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Old 12-14-2017, 01:49 PM   #21 (permalink)
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I was going to be a mechanical engineer until they gave me my first elective in my Sophomore year. I chose Ceramics, and the next [term/semester?] I transferred to Architecture. But I outlasted 80% of the cohort.

It needs to be wet when it goes together, then bone dry for firing. This is greenware. Low-temp firing creates bisque:

Choosing a Bisque Temperature

Glazed bisque re-fired at a higher temp creates stoneware.

HTH

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Old 12-14-2017, 03:23 PM   #22 (permalink)
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I was reading that site's page about why pottery cracks. They seem to have good information.

How do I keep my shavingcrete from collapsing in the middle?
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Old 12-15-2017, 11:46 AM   #23 (permalink)
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As successful as anything else I do



Maybe I need more oil on the pan. The brick came out pretty easily, but left a layer on the pan...

...cemented on.

It crumbled all over and I took it to the garbage outside to break up, but the middle did not break easily. I did not attempt to torture test it, I broke off what came easily, and that is what is left.

Actually rectangular pans, more oil, and trying to leave it higher in the middle?

At what point should I be able to turn it over?
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Old 12-15-2017, 02:30 PM   #24 (permalink)
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You're the one out on the bleeding edge.

Shaving lubricants in the foam? Bubbles too big/random sizes?

In most of the videos I've seen they use a thin mixture that pours and self-levels.
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Old 12-16-2017, 05:04 AM   #25 (permalink)
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Quote:
Originally Posted by Xist View Post

Where have I seen that rock before...???

Now I remember...


https://www.smithsonianmag.com/smart...tem-180967277/





>
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Old 12-16-2017, 03:28 PM   #26 (permalink)
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Quote:
Artist's rendering of 'Oumuamua (ESO/M. Kornmesser)
I prefer to think it looks like a 400m DC-3 fuselage with flames painted down the side (to account for the reddish tinge).
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Old 12-17-2017, 03:48 PM   #27 (permalink)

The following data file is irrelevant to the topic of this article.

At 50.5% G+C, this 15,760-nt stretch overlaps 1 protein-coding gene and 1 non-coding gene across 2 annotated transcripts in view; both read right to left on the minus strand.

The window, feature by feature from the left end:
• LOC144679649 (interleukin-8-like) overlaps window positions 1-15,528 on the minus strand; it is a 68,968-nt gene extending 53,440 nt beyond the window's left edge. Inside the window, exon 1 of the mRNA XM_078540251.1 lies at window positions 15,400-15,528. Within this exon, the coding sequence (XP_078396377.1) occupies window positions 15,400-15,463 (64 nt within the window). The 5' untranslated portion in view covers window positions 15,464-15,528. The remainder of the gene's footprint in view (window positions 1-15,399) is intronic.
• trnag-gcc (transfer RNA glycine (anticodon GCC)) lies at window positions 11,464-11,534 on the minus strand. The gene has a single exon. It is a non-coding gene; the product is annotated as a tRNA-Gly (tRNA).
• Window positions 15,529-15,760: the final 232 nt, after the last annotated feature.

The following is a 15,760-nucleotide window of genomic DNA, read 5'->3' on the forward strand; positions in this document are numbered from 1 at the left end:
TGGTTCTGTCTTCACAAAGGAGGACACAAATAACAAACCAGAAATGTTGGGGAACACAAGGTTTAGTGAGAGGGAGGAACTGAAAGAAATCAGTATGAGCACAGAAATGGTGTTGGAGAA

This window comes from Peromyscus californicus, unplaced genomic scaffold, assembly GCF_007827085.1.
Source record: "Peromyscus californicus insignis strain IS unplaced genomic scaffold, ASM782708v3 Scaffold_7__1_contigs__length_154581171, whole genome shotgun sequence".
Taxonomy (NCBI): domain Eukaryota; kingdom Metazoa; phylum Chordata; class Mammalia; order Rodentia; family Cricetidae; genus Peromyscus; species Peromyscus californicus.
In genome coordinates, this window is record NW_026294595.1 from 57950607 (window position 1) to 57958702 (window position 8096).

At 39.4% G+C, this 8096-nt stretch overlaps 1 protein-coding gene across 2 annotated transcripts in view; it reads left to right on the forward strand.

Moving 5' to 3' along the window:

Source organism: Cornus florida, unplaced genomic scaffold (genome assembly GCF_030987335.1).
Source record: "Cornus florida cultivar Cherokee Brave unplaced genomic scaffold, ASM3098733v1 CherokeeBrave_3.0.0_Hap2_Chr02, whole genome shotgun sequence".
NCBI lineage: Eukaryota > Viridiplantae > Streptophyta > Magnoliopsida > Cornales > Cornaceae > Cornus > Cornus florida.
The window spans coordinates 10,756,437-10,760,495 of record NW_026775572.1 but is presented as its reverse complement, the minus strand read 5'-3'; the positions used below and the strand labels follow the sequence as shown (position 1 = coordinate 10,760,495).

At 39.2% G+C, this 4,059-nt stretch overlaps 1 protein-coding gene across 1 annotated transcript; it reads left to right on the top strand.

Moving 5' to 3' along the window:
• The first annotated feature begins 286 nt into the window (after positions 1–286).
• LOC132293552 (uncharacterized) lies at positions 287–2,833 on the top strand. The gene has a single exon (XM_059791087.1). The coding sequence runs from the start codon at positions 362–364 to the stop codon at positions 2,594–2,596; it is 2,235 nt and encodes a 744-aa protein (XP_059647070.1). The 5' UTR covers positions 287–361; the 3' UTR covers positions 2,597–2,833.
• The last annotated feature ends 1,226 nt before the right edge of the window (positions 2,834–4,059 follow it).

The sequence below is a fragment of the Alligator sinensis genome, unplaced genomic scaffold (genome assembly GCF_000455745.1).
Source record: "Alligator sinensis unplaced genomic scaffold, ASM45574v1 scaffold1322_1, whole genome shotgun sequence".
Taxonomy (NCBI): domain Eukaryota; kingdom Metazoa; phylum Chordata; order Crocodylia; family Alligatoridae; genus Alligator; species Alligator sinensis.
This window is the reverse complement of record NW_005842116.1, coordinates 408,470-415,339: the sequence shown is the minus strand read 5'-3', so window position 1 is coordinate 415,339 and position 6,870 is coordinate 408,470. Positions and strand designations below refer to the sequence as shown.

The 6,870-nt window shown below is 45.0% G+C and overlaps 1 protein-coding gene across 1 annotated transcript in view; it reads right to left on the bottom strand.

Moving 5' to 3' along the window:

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My original bricks (with twice the concrete\foam ratio) cured inside for a week and then sat in the oven at 190 for nine hours. One turned out nicely, but I have not done more than put it somewhere safe and quickly see that it does not seem crumbly:

I do not know why this one came out bubbly, but trying to smooth it made it worse!

For some reason, they formed two layers. The crumbly one had a fair amount of water, seemingly between the layers.



I will crop these pictures when I get home, but I appreciate they automatically resize now!

I showed Mom one of the Dome Gaia Gaia Domes and she asked if they were building those in Puerto Rico.
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Old 12-18-2017, 12:51 AM   #28 (permalink)
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Someone should be. There is a great opportunity to break out of a number of boxes. If she's concerned about PR, show her this:

Bloomberg: How to Rebuild Puerto Rico

It's book-ended by a feel-good story about a fleaweight boxer, but the heart of it is a tale about anarcho-capitalists. It's inspiring.


I think the bubble size wasn't controlled. Don't be put off by the word autoclave in Autoclaved Aerated Concrete. The just means a sterile oven. You might have to powder the aluminum to get small bubbles.
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Old 04-19-2019, 07:43 AM   #29 (permalink)
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12 x 16 aircrete building for $1,000

So, apparently it had been longer than I thought since I checked up on Honey-do Carpenter. I saw some videos about building a shed, which he periodically says is not a shed. It seems he made several videos which he concluded some months back: